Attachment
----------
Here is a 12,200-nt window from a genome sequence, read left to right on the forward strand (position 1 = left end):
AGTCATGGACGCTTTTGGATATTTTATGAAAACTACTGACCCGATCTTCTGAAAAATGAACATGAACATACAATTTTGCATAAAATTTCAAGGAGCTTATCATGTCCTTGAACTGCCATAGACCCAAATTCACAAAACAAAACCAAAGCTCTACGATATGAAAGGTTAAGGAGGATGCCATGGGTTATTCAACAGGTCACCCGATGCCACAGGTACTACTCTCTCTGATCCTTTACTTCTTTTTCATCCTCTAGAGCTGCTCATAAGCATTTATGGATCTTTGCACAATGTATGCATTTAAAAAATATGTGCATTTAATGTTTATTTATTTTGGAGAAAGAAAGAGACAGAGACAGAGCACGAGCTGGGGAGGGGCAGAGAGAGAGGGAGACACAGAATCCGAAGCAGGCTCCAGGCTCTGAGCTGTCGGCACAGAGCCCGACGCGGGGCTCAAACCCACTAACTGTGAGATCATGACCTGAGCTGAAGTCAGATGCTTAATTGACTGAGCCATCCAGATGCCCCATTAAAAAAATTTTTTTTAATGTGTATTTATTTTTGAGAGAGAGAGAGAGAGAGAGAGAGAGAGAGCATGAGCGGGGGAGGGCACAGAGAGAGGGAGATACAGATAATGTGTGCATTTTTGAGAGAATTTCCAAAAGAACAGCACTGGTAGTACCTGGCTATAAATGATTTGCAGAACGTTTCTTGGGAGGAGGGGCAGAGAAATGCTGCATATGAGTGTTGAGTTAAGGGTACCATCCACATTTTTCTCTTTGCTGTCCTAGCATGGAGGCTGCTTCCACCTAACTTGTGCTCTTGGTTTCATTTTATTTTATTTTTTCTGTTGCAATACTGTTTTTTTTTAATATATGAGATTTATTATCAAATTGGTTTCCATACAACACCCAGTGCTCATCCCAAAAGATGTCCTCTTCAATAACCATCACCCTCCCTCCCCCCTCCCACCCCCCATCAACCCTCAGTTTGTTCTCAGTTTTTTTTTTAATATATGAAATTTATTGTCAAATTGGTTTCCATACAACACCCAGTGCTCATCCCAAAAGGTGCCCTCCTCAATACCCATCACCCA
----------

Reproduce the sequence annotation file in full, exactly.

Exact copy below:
Here is a 12,200-nt window from a genome sequence, read left to right on the forward strand (position 1 = left end):
AGTCATGGACGCTTTTGGATATTTTATGAAAACTACTGACCCGATCTTCTGAAAAATGAACATGAACATACAATTTTGCATAAAATTTCAAGGAGCTTATCATGTCCTTGAACTGCCATAGACCCAAATTCACAAAACAAAACCAAAGCTCTACGATATGAAAGGTTAAGGAGGATGCCATGGGTTATTCAACAGGTCACCCGATGCCACAGGTACTACTCTCTCTGATCCTTTACTTCTTTTTCATCCTCTAGAGCTGCTCATAAGCATTTATGGATCTTTGCACAATGTATGCATTTAAAAAATATGTGCATTTAATGTTTATTTATTTTGGAGAAAGAAAGAGACAGAGACAGAGCACGAGCTGGGGAGGGGCAGAGAGAGAGGGAGACACAGAATCCGAAGCAGGCTCCAGGCTCTGAGCTGTCGGCACAGAGCCCGACGCGGGGCTCAAACCCACTAACTGTGAGATCATGACCTGAGCTGAAGTCAGATGCTTAATTGACTGAGCCATCCAGATGCCCCATTAAAAAAATTTTTTTTAATGTGTATTTATTTTTGAGAGAGAGAGAGAGAGAGAGAGAGAGAGAGCATGAGCGGGGGAGGGCACAGAGAGAGGGAGATACAGATAATGTGTGCATTTTTGAGAGAATTTCCAAAAGAACAGCACTGGTAGTACCTGGCTATAAATGATTTGCAGAACGTTTCTTGGGAGGAGGGGCAGAGAAATGCTGCATATGAGTGTTGAGTTAAGGGTACCATCCACATTTTTCTCTTTGCTGTCCTAGCATGGAGGCTGCTTCCACCTAACTTGTGCTCTTGGTTTCATTTTATTTTATTTTTTCTGTTGCAATACTGTTTTTTTTTAATATATGAGATTTATTATCAAATTGGTTTCCATACAACACCCAGTGCTCATCCCAAAAGATGTCCTCTTCAATAACCATCACCCTCCCTCCCCCCTCCCACCCCCCATCAACCCTCAGTTTGTTCTCAGTTTTTTTTTTAATATATGAAATTTATTGTCAAATTGGTTTCCATACAACACCCAGTGCTCATCCCAAAAGGTGCCCTCCTCAATACCCATCACCCA